Starting in January 2018 Diana Kaur is a PhD candidate at the Department of Art History at Uppsala University.
Nyckelord: critical theory copyright cultural theory art history art making art theory curator conceptual art conceptualism art law artists contract
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Diana Kaur is also curator and editor at Mount Analogue: a publishing space, curatorial and editorial agency and analogue studio based since 2010 in Stockholm.
2016-2017 she taught Art history and theory at Umeå Academy of Fine Arts.
Conceptual concerns are commonplace in today’s art production as well as its reception. Idea- based art, reflecting on its own status has become firmly placed at the centre of the field’s specific logic, enabling the myriad of possibilities which make up contemporary art. Can the emergence of this particular mode of practice be traced in Swedish art history? My working hypothesis is that it includes exchange with our closest neighbour in the East, Finland.
One of the specific aims of my dissertation is to locate, document and contextualise early conceptual art practices in Stockholm and Helsinki in the light of transnational cultural exchange. The method for doing this is to select, describe and analyse discourse and practices in Sweden during the 1970’s (with roots in late 1960s and stretching into 1980s) as well as analysing the paths of selected individuals. This is to a large extent basic research, as I am researching previously unchartered historical events and materials as well as producing complementary materials through interviews. Together the study will start to bring the advent of conceptual art practices in Sweden out of the peculiar obscurity that surrounds it and question the notion that there was a backlash after the vibrant 1960s when Sweden became an insular place, as well as contribute to the global map of local conceptualisms. The wider aim is to open up for a discussion on art historical narratives in Sweden by connecting events and practices in new ways. And by focusing on what has been omitted, perhaps also suggesting alternatives to certain canon formations.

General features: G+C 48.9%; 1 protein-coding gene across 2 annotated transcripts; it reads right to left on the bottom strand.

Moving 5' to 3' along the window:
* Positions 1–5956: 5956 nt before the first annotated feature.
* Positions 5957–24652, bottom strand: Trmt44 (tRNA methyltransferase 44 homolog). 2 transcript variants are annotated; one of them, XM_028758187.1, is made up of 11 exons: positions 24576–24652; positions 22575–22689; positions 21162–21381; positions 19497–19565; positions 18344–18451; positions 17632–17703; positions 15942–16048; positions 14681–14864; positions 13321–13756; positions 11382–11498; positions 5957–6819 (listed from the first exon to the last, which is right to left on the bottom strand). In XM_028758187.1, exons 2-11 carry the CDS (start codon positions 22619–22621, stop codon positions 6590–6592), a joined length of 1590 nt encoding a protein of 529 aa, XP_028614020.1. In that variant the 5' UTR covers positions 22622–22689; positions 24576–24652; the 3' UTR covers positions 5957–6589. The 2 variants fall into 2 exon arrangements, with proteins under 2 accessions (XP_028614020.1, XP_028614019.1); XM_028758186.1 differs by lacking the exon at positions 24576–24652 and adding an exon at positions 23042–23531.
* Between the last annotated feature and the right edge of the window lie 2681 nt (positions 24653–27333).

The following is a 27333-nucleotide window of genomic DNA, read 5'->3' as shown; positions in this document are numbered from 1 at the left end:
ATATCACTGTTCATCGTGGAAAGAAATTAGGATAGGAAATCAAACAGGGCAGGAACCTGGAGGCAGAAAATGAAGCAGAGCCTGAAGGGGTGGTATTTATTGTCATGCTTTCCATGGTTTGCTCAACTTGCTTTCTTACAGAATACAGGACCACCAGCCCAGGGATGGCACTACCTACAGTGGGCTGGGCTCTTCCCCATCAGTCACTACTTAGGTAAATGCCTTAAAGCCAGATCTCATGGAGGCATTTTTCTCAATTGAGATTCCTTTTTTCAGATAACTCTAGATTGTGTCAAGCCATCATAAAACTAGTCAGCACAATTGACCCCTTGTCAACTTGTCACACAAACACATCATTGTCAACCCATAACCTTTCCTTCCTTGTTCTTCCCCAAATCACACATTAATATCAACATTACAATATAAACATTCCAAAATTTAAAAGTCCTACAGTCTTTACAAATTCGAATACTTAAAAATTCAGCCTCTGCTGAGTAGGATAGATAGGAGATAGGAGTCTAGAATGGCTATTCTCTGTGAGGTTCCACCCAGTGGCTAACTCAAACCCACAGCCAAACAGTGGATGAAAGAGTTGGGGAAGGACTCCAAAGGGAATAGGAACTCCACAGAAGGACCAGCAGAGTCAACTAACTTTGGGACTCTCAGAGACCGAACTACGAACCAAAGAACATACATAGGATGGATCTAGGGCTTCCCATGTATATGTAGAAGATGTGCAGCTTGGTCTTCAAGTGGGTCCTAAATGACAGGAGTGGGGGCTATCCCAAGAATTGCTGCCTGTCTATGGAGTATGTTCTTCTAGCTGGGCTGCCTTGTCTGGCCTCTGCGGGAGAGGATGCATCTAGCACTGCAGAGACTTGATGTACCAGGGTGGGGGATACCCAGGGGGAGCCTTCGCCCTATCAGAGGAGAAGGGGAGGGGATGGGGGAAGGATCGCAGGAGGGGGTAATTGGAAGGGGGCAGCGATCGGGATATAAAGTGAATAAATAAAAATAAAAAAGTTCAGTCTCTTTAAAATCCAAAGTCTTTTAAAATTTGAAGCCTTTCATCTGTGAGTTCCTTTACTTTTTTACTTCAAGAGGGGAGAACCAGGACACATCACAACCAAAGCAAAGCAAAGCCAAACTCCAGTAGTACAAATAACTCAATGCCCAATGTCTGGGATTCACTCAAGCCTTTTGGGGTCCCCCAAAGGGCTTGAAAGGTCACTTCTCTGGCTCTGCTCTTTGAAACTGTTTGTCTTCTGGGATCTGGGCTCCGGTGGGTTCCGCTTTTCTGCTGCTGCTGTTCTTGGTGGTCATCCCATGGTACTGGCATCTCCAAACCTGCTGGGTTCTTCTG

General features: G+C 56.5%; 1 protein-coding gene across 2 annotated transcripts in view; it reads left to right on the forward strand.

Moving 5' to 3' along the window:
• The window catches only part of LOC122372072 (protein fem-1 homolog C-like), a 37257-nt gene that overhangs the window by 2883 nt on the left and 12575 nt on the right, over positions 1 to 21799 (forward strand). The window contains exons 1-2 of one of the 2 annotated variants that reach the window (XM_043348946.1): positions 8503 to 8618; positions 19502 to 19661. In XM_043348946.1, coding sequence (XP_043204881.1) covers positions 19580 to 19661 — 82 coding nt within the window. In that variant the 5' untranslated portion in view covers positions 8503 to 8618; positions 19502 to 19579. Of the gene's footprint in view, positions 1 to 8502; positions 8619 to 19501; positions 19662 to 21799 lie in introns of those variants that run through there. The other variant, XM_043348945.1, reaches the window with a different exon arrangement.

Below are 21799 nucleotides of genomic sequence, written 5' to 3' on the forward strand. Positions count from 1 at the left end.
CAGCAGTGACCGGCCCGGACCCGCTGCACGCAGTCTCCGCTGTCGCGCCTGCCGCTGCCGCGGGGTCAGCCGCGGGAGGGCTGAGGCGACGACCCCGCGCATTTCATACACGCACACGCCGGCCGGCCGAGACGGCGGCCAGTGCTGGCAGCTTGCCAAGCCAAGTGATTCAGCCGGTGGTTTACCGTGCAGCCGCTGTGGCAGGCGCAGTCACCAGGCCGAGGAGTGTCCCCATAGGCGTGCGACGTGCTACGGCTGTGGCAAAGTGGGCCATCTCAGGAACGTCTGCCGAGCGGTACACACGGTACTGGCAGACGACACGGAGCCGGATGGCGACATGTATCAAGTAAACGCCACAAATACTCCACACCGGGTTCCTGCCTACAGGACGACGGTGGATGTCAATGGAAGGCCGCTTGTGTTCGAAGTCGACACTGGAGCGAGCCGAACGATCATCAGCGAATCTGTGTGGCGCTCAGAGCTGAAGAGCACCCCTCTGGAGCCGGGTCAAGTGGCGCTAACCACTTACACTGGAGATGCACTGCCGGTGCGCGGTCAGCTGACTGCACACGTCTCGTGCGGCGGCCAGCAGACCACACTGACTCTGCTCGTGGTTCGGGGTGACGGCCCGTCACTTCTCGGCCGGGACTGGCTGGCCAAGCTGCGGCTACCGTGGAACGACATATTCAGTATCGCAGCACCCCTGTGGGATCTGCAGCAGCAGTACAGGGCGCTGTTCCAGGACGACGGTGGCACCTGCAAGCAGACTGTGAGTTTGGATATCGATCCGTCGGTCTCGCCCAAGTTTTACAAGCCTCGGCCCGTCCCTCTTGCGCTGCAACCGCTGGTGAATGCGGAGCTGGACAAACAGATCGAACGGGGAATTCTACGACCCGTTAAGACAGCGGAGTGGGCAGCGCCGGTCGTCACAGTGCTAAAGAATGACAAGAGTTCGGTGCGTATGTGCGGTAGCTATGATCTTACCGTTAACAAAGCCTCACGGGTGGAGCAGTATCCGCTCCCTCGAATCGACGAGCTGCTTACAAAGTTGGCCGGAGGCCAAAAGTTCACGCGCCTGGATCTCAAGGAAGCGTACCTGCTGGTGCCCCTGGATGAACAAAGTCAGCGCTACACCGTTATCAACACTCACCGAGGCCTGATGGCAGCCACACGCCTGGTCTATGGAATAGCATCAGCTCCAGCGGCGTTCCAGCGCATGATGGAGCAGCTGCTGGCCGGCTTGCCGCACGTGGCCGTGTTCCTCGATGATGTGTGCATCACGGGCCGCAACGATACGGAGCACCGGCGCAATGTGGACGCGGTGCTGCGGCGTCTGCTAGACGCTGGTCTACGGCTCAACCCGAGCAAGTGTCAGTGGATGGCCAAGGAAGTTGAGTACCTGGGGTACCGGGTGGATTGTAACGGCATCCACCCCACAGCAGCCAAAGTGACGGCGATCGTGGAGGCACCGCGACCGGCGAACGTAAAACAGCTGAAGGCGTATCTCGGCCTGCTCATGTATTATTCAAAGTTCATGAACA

A closely connected research field is art law. My master thesis (2015) was a critical discourse analysis of The Artist’s Reserved Rights Transfer and Sale Agreement (Seth Siegelaub and Robert Projansky, New York, 1971) in which I first approached the practice of artist’s contracts and the possible legal implications of conceptual concerns such as: what rights do artists want over the presentation of their work after they no longer own it? How have artists extended, dislocated or conflated the materialities of artworks with their meaning? With the emergence of digital technology and its relationship to analogue practices, how do artists navigate questions and rights regarding documentation?
Hence, my greater research aim is to bring together art historiography with contemporary artistic practices in a discussion about aesthetic control through transfers of ownership and how material considerations function as an integral part of the limits that cordon off an artwork.
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